By Jacob Katel
By Laurie Charles
By Nate "Igor" Smith
By Abel Folgar
By Kat Bein
By Jacob Katel
Grooming habits, as such, did not exist for Davey. His skin was waxy, his brown hair soggy with oil. Bugs swarmed the sty that was his room. I remember that when, after months, I finally prevailed upon him to brush his mossy teeth, his gums bled for hours. He might have been an endearing fella, I suppose -- like an incarnation of the Peanuts character Pig Pen -- except that Davey Molnar was a real person and he stank.
Faced with the prospect of another semester in his malodorous midst, I fled to a program abroad.
Despite all his pathologies, though, there is one thing for which I owe him a big, fat debt: Davey introduced me to Run-D.M.C. I spent my entire first year listening to his copy of the trio's self-titled debut, my Beatles-bred sensibility thoroughly jangled by the propulsive beats and sly lyricism of what was then called simply "rap." On days when I should have been slogging through Comparative Politics Today and inking thick-headed paeans to The Sound and the Fury, I was instead bouncing around my room, shouting along to "Rock Box." ("'Cause Calvin Klein's no friend of mine/Don't want nobody's name on my behind/Lee on my legs, sneakers on my feet/D by my side and Jay with the beat!")
Exotic as it all seemed to me, my experience was hardly unique.
As any long-time rap artist or fan will tell you, Run-D.M.C.'s first two records (King of Rock was to follow in 1985) were the first to faithfully translate the New York street sound for the great stone-washed masses (read: suburban white boyz like me). Sure, the Sugarhill Gang and Grandmaster Flash did the rhythmic lyric thing earlier, but Run-D.M.C. laid the foundation for modern rap by dropping the radio-ready R&B riffs and setting the rhymes squarely out front of a pumped-up beat.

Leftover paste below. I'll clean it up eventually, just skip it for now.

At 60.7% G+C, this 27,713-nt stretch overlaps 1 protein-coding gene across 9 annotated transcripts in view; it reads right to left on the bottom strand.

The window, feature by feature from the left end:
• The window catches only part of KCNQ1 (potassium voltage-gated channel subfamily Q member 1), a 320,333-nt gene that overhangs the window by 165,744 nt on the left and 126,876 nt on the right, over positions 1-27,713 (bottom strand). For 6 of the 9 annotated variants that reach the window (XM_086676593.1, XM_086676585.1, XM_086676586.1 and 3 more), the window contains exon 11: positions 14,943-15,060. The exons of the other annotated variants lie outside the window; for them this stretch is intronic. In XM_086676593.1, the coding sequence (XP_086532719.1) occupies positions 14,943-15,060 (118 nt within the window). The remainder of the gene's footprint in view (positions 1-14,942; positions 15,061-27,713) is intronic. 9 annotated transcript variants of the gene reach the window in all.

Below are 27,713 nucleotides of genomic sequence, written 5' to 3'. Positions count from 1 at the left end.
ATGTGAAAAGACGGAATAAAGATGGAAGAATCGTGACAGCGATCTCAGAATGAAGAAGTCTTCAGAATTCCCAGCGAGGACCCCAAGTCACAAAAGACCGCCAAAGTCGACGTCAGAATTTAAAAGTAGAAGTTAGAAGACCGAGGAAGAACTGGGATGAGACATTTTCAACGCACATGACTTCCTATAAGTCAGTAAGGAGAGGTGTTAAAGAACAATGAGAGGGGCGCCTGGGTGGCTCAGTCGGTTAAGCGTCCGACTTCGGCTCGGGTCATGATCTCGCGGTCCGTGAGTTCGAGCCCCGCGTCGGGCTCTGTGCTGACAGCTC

"What we did in the studio was just what you heard out in the park: two rappers and a DJ on the turntable," says Darryl McDaniels (D.M.C.), in a recent phone interview from his New Jersey home. "Where we grew up, Hollis, Queens, there was always somebody in the park with a crate of records and a turntable. We all had DJ equipment in our basements. Run [Joe Simmons] was the one who put the group together. Jam Master Jay [Jason Mizell] didn't like me too much at first. He thought I was too 'street.' But Run said he wasn't gonna make a record without me. He loved me, 'cause I could rhyme forever. We used to sit in his attic and rhyme for hours."
With Mizell laying down fearsome drum grooves, vocalists McDaniels and Simmons developed a unique style of completing one another's verses. Their rapid-fire delivery quickly dispelled the notion of rap as a playground for the undereducated. And the trio struck gold on their first effort, 1983's sassy "It's Like That."
The single's B-side "Sucker M.C.'s" climbed into the Top 20 by introducing an element that would become a staple of the rap lexicon: the dis. "You're trying to rap, but you can't get down," Simmons scoffs."You don't even know English, your verb or your noun/You're just a sucker MC, you sad-faced clown." The third single, "Rock Box," brought an infectious, heavy-metal guitar lick and tinkling synth into the mix, merging rock and rap as never before; the accompanying video was the first rap clip ever aired on MTV.
The anthemic "King of Rock" used the same formula to propel the band's second album to platinum status. "I'm the king of rock," McDaniels boasted. "There is none higher/Sucker MCs should call me sire." The emphasis, worth noting, was on the rock, because the Hollis Crew never allowed itself to be pigeonholed as strictly a rap act. Instead, they recognized -- and capitalized on -- the genre's crossover potential. The disc's braggadocio was balanced by the social commentary of songs such as "You're Blind," a scathing indictment of ghetto excess.
Album number three, Raising Hell, rocketed to number three on the rock chart and won Run-D.M.C. a place on the cover of Rolling Stone. In a stroke of marketing magic conceived by producer Rick Rubin, the rappers were paired with Joe Perry and Steven Tyler, of the nearly washed-up dino-rock group Aerosmith, for an explosive cover of the latter's "Walk This Way." Not only did the song establish the rap trio's commercial powers; it revived the career of the sagging Seventies rockers and paved the way for their current multiplatinum status.
What followed was a series of setbacks. The 1988 album Tougher Than Leather and the film of the same title were both financial and critical bombs, and 1990's Back From Hell didn't fare much better. In 1993, however, the troupe bounced back with a Christian-theme seventh disc, Down With the King, which entered Billboard's R&B chart at number one and the rock chart at number seven.